Pentagon dismisses Lieberman's Fort Hood subpoena threat

The Pentagon signaled on Saturday it would continue limiting lawmakers' access to details unearthed during the military's investigation of the shooting at Fort Hood.

Even after Sen. Joe Lieberman (I-Conn.) threatened to subpoena the Pentagon on Friday in an attempt to obtain that information, Defense Secretary Robert Gates said the secrecy is necessary to allow the military's inquiry to continue uninhibited.

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"We have no interest in hiding anything, but what's most important is this prosecution," Gates told reporters.

However, Gates' latest retort has hardly satisfied Lieberman, who initially gave the White House until Monday to release most of its information about suspect Maj. Nidal Hissan.

In a statement first published in Saturday's Wall Street Journal, Lieberman described the White House's approach as "baseless." He later noted the details that he and his Senate Homeland Security and Government Affairs Committee have sought for more than five months "clearly has no bearing on the prosecution."

Consequently, the standoff between the White House and Lieberman's committee over the Fort Hood attack seems poised to become President Barack Obama's first legal battle with Congress.

According to Ranking Member Susan Collins (R-Maine), who lambasted the Pentagon on Friday, the Obama administration has praised lawmakers for investigating the shooting deaths of 13 soldiers, while denying her committee unfettered access to the military's information. That prompted the threat of subpoena, she told reporters.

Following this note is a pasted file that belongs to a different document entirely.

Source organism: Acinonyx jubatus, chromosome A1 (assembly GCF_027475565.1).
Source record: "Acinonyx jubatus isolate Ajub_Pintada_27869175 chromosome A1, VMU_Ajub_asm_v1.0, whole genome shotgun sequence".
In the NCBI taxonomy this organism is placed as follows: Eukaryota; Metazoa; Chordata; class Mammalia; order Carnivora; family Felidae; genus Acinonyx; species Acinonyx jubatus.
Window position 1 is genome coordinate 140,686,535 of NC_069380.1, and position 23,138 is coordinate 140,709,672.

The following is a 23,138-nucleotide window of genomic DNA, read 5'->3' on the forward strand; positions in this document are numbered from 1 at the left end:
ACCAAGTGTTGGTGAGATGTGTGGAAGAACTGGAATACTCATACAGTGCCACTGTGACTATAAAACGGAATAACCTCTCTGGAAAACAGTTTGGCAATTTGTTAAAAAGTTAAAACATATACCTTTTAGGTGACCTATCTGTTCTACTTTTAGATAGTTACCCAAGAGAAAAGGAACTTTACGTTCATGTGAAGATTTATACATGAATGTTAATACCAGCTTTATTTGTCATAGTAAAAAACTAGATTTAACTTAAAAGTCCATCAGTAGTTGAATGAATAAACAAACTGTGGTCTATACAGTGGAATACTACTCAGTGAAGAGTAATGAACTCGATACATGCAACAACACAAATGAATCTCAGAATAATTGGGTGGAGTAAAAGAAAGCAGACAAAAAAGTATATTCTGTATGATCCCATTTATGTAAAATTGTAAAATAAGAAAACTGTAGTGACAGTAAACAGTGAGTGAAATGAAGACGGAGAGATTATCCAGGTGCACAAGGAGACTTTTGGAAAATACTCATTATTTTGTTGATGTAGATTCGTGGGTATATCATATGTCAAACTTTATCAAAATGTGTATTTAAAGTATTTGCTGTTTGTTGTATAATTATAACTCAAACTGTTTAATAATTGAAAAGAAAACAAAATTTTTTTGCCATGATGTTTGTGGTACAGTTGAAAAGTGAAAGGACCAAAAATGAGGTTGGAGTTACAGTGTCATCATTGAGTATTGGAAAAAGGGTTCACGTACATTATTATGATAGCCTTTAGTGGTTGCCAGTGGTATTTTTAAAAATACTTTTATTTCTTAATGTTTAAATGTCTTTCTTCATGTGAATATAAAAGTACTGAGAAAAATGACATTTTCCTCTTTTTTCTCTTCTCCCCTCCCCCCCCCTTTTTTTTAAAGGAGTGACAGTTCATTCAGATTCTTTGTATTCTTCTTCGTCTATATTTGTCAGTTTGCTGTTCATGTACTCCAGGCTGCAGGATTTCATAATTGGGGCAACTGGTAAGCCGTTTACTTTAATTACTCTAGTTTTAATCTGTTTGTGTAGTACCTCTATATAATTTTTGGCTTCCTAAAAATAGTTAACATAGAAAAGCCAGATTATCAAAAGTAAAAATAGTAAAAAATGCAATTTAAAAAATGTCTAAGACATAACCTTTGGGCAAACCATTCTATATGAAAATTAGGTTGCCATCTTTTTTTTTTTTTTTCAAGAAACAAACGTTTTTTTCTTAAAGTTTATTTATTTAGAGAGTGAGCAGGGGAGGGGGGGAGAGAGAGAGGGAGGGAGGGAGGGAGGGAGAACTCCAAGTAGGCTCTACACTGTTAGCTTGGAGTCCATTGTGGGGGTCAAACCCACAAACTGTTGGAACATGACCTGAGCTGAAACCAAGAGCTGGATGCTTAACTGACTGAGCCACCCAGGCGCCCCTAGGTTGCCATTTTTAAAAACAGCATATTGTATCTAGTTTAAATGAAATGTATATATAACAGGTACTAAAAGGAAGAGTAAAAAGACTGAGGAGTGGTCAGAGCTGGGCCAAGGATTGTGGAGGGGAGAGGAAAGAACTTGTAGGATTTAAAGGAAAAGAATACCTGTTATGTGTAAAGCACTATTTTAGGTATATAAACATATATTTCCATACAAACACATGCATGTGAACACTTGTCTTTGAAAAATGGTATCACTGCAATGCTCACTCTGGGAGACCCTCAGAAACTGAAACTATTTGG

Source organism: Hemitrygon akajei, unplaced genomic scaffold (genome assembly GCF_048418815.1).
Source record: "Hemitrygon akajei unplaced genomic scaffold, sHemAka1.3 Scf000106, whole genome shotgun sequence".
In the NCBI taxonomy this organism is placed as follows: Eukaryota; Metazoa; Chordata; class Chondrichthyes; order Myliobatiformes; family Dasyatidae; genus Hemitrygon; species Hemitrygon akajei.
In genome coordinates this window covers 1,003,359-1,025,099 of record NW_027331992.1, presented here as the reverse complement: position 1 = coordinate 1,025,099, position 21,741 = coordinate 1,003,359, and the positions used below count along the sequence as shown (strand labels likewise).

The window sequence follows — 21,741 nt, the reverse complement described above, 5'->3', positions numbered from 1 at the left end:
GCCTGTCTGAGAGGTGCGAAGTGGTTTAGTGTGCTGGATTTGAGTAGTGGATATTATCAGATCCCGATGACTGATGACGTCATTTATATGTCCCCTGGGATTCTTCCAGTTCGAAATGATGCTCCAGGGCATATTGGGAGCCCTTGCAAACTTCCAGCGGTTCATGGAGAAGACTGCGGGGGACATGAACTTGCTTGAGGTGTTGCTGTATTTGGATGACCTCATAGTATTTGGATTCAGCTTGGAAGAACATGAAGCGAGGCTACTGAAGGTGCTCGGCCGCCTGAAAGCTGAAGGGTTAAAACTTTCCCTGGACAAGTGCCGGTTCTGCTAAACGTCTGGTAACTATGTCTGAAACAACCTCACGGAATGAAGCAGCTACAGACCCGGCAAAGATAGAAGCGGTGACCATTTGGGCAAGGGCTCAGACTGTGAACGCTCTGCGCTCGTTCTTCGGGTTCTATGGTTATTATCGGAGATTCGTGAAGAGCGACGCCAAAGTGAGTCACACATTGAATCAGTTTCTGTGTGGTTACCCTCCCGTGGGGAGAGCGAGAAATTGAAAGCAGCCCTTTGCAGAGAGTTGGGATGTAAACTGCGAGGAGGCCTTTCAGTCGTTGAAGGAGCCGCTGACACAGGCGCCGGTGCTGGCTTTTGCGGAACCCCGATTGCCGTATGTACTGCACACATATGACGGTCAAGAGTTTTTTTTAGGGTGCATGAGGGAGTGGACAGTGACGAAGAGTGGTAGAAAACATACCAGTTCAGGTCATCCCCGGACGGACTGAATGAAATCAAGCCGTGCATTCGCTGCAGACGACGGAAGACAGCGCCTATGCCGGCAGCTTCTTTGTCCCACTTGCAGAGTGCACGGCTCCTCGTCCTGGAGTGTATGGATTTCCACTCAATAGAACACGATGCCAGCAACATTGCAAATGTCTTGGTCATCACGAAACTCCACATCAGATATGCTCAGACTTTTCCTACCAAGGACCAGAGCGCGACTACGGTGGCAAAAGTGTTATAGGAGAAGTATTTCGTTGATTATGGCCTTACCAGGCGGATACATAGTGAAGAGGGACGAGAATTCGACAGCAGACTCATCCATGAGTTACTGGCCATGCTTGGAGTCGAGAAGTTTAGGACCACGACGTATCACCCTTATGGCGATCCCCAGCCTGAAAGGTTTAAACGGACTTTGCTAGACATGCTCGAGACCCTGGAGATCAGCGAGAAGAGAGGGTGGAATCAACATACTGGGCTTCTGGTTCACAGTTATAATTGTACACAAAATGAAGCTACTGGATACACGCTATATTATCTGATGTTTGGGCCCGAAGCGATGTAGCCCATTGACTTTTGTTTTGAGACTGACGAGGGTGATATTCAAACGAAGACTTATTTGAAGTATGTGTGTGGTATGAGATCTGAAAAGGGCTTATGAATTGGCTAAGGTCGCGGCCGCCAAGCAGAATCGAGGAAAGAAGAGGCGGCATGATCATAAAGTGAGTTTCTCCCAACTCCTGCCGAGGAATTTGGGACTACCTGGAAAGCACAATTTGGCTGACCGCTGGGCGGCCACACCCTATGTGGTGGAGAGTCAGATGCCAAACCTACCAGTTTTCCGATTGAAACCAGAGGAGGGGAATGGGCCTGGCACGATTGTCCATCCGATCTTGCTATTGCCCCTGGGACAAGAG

“I regret to say our efforts to obtain this information necessary to conduct a thorough investigation of this homeland terrorist act have been met with much foot-dragging, very limited assistance and changing reasons,” Lieberman added on Friday. “In short, the response of the executive branch to this thoroughly legitimate congressional request for information has been inadequate and unreasonable.

However, the Pentagon has long been adamant about the importance of secrecy in its ongoing investigation. For one thing, military leaders wish to keep much of Hasan's suspected e-mail conversations with Anwar al-Awlaki, a cleric in Yemen, out of the public eye.

“We certainly recognize Congress’s important responsibility with respect to oversight and their interest in this tragic event,” Pentagon spokesman Bryan Whitman told The Hill this week. “But it is also important as we work with the Congress, and we will continue to work with the Congress, to ensure that we maintain the integrity of our internal reviews, as well as the criminal investigation and the prosecution of Hasan.”